Theories arise in science through a critical process that incorporates much debate and draws on past theories, philosophy (if only implicitly) and, of course, evidence. Having passed several tests and often having gone through several formulations a theory will be accepted quite generally as the best current explanation of the facts in the domain to which it applies. The main point to be made here is that the power of the theory goes beyond, and cannot be derived from, the evidence. This provides the ability to understand and predict states of affairs that are not covered by the current evidence base.
The power of explanatory theory can be used to eliminate, provisionally, courses of action and to guide positive proposals. As an example of how a philosophical analysis can contribute to clarifying these issues there is a recent paper by Rani Lil Anjum "Evidence Based or Person Centered? An Ontological Debate" that uses the example of health care to analyse the limitations of the "evidence based" approach. This critiques the positivist underpinning of Evidence Based Medicine and provides a strong alternative. Lip service is still paid by some prominent scientists but following the work of Karl Popper and others its limitations are clear. However the work of Anjum with her colleague Stephen Mumford is developing philosophical tools that provide a conceptual framework for developing comprehensive causal explanations founded on a dispositional ontology.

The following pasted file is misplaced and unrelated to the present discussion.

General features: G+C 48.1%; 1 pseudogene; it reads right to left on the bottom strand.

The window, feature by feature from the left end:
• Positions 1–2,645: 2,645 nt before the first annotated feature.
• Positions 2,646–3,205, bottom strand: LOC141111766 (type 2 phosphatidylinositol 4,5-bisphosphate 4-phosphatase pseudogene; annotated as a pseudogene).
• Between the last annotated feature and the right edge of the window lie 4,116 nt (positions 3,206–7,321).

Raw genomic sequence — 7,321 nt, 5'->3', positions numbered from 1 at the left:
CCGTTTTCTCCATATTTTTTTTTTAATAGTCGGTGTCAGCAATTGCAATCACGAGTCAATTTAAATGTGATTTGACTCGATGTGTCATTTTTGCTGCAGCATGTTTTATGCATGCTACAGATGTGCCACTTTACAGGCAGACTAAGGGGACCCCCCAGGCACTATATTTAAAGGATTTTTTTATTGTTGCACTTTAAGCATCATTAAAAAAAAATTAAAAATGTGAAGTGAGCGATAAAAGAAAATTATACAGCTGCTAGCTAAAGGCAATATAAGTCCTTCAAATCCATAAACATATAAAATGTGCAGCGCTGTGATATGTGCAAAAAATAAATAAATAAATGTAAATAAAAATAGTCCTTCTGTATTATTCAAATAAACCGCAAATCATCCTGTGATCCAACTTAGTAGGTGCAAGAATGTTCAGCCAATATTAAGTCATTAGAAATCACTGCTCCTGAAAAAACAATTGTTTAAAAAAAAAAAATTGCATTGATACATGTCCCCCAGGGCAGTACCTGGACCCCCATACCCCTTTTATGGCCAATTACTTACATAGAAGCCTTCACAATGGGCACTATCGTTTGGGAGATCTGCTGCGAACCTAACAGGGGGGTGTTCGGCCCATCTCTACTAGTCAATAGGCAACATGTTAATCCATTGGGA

Because scientific theories provide explanations that go beyond the evidence base, they can make strong statements about situations where the evidence is missing and can be too difficult or expensive to generate. However, there is a risk that Evidence Base arguments will be used to undermine the power that theory provides to spell out the consequences of misguided actions. Climate change provides a simple example of an area where well established theory can make statements of global significance. The well established consequences of adding CO2 to the atmosphere together with the input that mankind has indeed added vast quantities of CO2 provides very strong and simple case for human driven climate change. That is, that human action is a cause of climate change. In greater detail the same theories can quantify and provide testable predictions, and an increased evidence base is the output rather than the input.